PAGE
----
We do not agree.   The disputed issue is not whether any particular employee is eligible under the terms of the plan, but rather whether DuPont violated the CBA by unilaterally modifying these terms.   Accordingly, the question is whether the Union's grievance is covered by the CBA, Article X of which contains a broadly worded arbitration provision.  [JA 39] (quoting CBA, Art. X, § 1) (“Any question as to the interpretation of this Agreement, or as to any alleged violation of the terms of this Agreement, which is not otherwise settled to the mutual satisfaction of the parties hereto, at the request of either party, shall be submitted to arbitration.”).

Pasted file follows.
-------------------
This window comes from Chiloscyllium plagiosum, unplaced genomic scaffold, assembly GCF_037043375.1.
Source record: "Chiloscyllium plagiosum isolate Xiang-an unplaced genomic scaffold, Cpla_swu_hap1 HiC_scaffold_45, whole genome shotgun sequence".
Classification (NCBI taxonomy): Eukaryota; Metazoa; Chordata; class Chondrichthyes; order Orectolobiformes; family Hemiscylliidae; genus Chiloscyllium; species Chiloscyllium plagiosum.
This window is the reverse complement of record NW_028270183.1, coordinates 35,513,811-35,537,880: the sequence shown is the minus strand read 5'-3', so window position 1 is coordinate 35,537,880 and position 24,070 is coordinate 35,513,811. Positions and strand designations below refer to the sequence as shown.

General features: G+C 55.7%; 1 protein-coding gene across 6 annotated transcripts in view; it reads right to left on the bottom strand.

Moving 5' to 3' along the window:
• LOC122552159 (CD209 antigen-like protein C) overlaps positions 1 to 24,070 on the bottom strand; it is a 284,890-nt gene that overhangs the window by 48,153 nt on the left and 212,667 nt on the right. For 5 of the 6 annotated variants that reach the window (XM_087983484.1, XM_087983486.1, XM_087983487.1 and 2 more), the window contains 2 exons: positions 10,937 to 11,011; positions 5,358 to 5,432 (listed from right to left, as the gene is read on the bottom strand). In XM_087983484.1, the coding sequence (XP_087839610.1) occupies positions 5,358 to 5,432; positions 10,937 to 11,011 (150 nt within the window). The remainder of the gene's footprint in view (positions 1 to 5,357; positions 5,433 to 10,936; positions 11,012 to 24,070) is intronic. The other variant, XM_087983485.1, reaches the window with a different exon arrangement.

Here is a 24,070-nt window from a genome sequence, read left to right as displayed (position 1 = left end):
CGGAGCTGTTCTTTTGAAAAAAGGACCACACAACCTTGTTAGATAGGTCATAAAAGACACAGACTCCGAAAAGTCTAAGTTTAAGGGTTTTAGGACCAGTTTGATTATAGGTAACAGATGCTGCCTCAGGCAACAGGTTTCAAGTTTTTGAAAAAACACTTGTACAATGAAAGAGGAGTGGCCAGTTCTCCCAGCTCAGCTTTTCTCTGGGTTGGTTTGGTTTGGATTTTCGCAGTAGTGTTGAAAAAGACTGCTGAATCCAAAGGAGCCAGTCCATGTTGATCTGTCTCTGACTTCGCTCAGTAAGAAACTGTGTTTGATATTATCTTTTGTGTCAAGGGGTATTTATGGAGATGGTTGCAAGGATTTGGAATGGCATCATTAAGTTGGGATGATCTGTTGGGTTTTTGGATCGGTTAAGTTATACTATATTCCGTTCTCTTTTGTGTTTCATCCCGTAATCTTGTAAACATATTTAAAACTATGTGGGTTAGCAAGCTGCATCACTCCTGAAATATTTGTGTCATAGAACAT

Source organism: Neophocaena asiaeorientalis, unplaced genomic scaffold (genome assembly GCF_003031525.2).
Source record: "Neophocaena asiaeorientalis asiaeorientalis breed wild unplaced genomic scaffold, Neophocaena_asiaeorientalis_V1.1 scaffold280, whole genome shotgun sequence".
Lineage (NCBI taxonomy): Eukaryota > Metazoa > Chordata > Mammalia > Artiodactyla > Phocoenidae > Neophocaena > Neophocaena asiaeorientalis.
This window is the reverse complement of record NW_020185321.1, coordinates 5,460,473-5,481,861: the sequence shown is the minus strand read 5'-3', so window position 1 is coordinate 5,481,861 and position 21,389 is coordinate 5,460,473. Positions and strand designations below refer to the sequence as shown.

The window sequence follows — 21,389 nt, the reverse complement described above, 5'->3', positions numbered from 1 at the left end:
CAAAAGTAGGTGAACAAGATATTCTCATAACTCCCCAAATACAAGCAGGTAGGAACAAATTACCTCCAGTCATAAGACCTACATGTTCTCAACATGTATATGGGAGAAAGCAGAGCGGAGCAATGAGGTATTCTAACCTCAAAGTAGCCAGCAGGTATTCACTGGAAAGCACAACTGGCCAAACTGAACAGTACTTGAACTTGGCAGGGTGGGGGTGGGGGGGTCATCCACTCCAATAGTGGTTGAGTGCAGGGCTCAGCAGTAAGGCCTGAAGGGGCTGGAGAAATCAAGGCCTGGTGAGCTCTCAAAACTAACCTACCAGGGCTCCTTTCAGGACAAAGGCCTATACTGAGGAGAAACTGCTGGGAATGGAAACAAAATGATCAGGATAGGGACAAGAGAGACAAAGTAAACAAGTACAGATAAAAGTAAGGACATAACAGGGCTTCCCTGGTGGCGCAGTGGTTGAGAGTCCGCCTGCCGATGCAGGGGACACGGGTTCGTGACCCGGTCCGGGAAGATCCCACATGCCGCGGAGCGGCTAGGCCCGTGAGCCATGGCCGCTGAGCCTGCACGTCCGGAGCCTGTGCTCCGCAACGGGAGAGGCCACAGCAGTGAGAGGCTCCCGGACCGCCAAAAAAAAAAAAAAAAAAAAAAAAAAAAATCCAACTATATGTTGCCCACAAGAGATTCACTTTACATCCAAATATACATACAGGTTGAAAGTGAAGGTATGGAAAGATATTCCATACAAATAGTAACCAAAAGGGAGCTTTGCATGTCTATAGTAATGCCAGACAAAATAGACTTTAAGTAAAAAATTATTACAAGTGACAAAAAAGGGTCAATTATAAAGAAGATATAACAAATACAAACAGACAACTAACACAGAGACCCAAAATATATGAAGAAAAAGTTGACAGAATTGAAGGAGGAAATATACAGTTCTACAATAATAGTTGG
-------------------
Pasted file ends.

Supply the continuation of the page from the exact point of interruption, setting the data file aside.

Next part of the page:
In the “Steelworker's Trilogy,” the Supreme Court enunciated principles to guide courts in determining whether an employer-union dispute is subject to arbitration.   See United Steelworkers of America v. Warrior & Gulf Navigation Co., 363 U.S. 574, 80 S.Ct. 1347, 4 L.Ed.2d 1409 (1960);  Steelworkers v. Am. Mfg. Co., 363 U.S. 564, 80 S.Ct. 1363, 4 L.Ed.2d 1432 (1960);  Steelworkers v. Enter. Wheel & Car Corp., 363 U.S. 593, 80 S.Ct. 1358, 4 L.Ed.2d 1424 (1960).   As DuPont correctly points out, the Supreme Court first emphasized that “arbitration is a matter of contract and a party cannot be required to submit to arbitration any dispute which he has not agreed so to submit.”  Warrior & Gulf, 363 U.S. at 582, 80 S.Ct. 1347.  “The second rule, which follows inexorably from the first, is that the question of arbitrability-whether a collective-bargaining agreement creates a duty for the parties to arbitrate the particular grievance-is undeniably an issue for judicial determination.”  AT & T Techs., Inc. v. Commc'ns Workers of Am., 475 U.S. 643, 649, 106 S.Ct. 1415, 89 L.Ed.2d 648 (1986).   And in reviewing whether claims are arbitrable, “a court is not to rule on the potential merits of the underlying claims ․ even if [the union's grievance] appears to the court to be frivolous.”  Id. at 649-50, 106 S.Ct. 1415.   A court must limit its inquiry to whether the union's claims are arbitrable, not whether they have merit.   Finally, “there is a presumption of arbitrability in the sense that an order to arbitrate the particular grievance should not be denied unless it may be said with positive assurance that the arbitration clause is not susceptible of an interpretation that covers the asserted dispute.   Doubts should be resolved in favor of coverage.”  Id. at 650, 106 S.Ct. 1415 (internal quotation marks and alteration omitted).   This “presumption is particularly applicable” where (as in the present case) the arbitration clause is “broad.”  Id. Therefore, “ ‘[i]n the absence of any express provision excluding a particular grievance from arbitration, ․ only the most forceful evidence of a purpose to exclude the claim from arbitration’ ” will suffice.  Id. (quoting Warrior & Gulf, 363 U.S. at 584-85, 80 S.Ct. 1347).